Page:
Nikon Z 24mm f/1.8 S Review
Nikon Z 24mm f/1.8 S Introduction
Announced in September 2019, the Nikkor Z 24mm lens adds to the line-up of f/1.8 prime lenses for the Nikon Z range of full-frame cameras - it can also be used with the new APS-C Nikon Z50, too.
Features of the Nikon Z 24mm f/1.8 S lens include a design of 12 elements in 10 groups, along with a 9-blade rounded aperture.
At 24mm, it should be useful for a number of different subjects, including landscapes, street and even environmental portraits.
With a focal length roughly equivalent to 36mm, it’d also be a fantastic “walkaround” lens for the APS-C Z50 camera.
Pricing for the Nikkor Z 24mm f/1.8 S Lens at the time of writing is around £1,049 / $996.95, making it a good chunk more than the older Nikkor Z 35mm f/1.8 lens, which you can pick up for around £659.
Ease of Use
The Nikkor Z 24mm f/1.8 S lens has a very straightforward exterior design, much like the other f/1.8 prime lenses in Nikon’s Z range.
It weighs in at 450g, and is 96.5mm in length, which makes it closest in size and shape to the 24-70mm f/4 Z lens, but not too far removed from the other f/1.8 prime lenses, either.
It feels very well balanced with either the Z7 or the Z6 (which have the same body design). Being one of the larger f/1.8 prime lenses, it might be a little unbalanced on the smaller body of the Z50, but likely to be worth it for the picture quality.
Made from metal, the lens mount feels very strong and capable of withstanding heavy use. At the base of the Nikon Z 24mm f/1.8 S you’ll see a white dot which you can use to to line-up the lens on the camera’s mount - simply twist it into place to secure it.
Just above the white dot you’ll see the marking 24/1.8 S. On the side of this part of the lens is where you’ll find a switch for choosing between working in manual focus or autofocus (set to M for manual, A, for auto).
Nikon promises that its lenses in the S line are not only accurate, but also quick and quiet too. This makes them suitable for photographing discreetly, as well as shooting movies.
In practice, this promise is accurate with very swift focusing which is achieved pretty much silently. It would be great to use in situations such as weddings where discreetness is key.
The middle section of the lens is taken up by the manual focusing ring. The ring is ridged to help you get a good grip on it, but it doesn’t have hard stops at either end to help you realise when you’re either at the closest focusing distance, or infinity focus.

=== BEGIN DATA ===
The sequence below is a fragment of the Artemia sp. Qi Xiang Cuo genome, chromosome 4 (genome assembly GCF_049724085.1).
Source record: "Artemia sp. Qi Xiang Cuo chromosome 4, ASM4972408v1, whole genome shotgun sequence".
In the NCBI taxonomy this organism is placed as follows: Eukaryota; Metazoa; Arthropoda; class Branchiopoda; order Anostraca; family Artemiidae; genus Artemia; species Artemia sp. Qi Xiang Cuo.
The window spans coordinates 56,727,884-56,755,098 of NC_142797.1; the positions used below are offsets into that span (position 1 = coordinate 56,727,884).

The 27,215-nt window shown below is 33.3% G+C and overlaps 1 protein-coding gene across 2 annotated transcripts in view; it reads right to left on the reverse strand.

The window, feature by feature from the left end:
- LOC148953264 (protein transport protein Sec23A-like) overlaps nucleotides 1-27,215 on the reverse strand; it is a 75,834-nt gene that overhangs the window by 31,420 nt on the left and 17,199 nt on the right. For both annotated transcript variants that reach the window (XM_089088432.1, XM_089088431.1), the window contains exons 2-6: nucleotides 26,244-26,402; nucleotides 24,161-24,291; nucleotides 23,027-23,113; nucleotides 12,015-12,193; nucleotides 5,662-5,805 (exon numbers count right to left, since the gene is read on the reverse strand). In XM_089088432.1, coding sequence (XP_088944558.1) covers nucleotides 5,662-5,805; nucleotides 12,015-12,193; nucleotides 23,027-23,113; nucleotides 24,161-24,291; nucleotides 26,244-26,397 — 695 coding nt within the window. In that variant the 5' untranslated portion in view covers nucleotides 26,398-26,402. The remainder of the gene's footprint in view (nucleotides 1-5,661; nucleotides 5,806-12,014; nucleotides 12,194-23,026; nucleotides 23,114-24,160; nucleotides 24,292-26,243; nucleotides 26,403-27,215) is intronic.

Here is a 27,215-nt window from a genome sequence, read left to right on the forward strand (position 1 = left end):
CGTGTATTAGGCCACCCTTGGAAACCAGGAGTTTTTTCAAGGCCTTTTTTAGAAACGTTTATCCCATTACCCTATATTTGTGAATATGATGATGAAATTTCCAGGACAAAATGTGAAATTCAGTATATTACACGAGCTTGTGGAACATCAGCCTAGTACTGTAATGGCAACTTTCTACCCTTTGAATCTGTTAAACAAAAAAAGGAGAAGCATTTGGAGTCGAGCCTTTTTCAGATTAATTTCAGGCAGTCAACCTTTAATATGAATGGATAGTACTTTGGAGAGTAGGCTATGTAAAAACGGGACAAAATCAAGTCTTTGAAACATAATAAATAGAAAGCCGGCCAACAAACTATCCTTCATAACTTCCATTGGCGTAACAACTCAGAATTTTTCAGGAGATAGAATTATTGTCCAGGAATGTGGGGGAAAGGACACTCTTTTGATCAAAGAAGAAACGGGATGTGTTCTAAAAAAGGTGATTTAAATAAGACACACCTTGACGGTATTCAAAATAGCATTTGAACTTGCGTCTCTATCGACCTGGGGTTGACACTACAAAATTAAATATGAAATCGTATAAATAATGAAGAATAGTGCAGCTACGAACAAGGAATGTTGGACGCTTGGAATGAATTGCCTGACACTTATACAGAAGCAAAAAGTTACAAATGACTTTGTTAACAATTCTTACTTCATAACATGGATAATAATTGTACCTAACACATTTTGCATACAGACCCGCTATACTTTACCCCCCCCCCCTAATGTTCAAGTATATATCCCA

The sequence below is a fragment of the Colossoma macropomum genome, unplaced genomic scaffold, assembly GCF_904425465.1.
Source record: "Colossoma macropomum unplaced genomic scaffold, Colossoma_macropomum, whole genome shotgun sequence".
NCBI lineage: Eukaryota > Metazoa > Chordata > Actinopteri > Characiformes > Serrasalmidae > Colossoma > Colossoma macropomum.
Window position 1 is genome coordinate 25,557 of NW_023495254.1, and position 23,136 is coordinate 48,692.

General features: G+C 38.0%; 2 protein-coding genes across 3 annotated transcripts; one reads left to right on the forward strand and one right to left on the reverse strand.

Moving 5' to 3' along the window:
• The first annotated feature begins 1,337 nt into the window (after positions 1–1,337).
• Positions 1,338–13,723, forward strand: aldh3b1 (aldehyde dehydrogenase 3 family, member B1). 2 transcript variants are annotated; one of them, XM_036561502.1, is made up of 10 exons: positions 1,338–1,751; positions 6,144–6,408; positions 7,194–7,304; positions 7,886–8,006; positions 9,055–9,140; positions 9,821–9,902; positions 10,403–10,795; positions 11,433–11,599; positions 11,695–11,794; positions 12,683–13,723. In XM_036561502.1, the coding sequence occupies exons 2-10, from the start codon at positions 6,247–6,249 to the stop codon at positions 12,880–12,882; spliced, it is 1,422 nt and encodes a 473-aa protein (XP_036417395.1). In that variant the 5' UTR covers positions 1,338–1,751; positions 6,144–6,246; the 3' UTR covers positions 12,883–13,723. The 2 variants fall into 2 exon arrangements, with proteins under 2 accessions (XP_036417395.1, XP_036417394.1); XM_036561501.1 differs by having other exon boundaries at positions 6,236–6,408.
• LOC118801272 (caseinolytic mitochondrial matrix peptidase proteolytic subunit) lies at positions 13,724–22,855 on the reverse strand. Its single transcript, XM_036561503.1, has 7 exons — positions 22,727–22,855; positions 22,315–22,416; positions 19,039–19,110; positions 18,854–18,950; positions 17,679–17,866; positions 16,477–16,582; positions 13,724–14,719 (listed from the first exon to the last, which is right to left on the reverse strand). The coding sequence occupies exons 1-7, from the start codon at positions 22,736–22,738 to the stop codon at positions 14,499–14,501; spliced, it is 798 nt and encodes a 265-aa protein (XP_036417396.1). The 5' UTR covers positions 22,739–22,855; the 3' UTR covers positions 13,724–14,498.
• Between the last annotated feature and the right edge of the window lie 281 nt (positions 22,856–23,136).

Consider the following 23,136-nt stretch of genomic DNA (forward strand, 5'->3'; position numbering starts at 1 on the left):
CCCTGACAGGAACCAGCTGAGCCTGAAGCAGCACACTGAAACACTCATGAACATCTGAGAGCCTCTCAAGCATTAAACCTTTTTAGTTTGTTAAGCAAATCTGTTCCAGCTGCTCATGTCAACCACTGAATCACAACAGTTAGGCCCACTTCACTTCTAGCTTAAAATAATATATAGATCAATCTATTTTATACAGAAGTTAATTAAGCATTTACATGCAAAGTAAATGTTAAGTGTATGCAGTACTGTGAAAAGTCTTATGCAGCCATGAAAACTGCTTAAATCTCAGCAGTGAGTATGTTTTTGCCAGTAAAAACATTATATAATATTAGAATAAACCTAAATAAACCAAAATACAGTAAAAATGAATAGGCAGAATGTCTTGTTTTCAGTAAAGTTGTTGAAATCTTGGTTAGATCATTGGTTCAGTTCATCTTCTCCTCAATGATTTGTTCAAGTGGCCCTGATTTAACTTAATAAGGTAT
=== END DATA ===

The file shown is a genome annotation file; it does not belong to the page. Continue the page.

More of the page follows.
Still, it has just the right amount of give in it to help with precise manual focusing. It can help if you switch on focus peaking through the viewfinder when working in manual focus, as you’ll have an indication of precisely what is in focus.
If you don’t want to use the manual focus ring for manually focusing, you have the opportunity to set it to control a different camera function - either aperture or exposure compensation. This could come in handy if you’re rarely likely to use manual focusing.
At the front of the Nikon Z 24mm f/1.8 S lens, you’ll see another white dot. This is where you can attach the lens hood which comes supplied in the box. It’s another simple line-up and twist operation, and you can also reverse the hood for reducing the size when transporting or storing the lens. The filter thread size is 72mm.
This is a fixed length lens which is primarily designed for use on full-frame cameras like the Nikon Z7 or the Nikon Z6. You could also use it on the APS-C Nikon Z50, as the camera uses the same mount as its full-frame siblings. In which case, the equivalent focal length would be 36mm, making it an excellent “walkaround” lens. The angle of view is 84 degrees when using a full-frame camera, or 61 degrees with an APS-C model.
Typically characterised as blue or purple fringing along high-contrast edges, chromatic aberration can typically be a problem for low-cost lenses. As such, we wouldn’t expect to see too much of a problem with the Nikkor Z 24mm f/1.8 S lens, only seeming to appear very slightly when examining at 100% when shooting directly into the sun.
With a lens like this, we might expect to see some distortion when shooting very close to a subject, but otherwise images appear impressively undistorted.
There is some obvious vignetting in the corners of the image when shooting a subject like a white wall at the widest aperture of f/1.8. This is much less obvious when shooting normal subjects, but the effect is lessened by the time you get to f/2.0, before disappearing more or less completely by the time you’re shooting at f/4.
The Nikkor Z 24mm f/1.8 S is not a designated macro lens. You might find it useful to take photos of typical macro subjects, such as flowers or leaves, but it’s not something that would be considered a normal choice for that kind of subject. The minimum focusing distance is 0.25m, with a maximum reproduction ratio of 0.15x.
With a maximum aperture of f/1.8, and a lens construction featuring 9 rounded diaphragm blades, we’d expect the Nikkor Z 24mm f/1.8 S to display very attractive bokeh. The term bokeh is usually described in qualitative terms, such as creamy, smooth, or pleasing. Here we can see that the lens is capable of producing some beautiful out of focus areas, with particularly good rendition of light circles. Since opinion about bokeh can be highly subjective, we’ve included some sample images to below to help you judge for yourself.
In order to show you how sharp this lens is, we are providing 100% crops on the following page.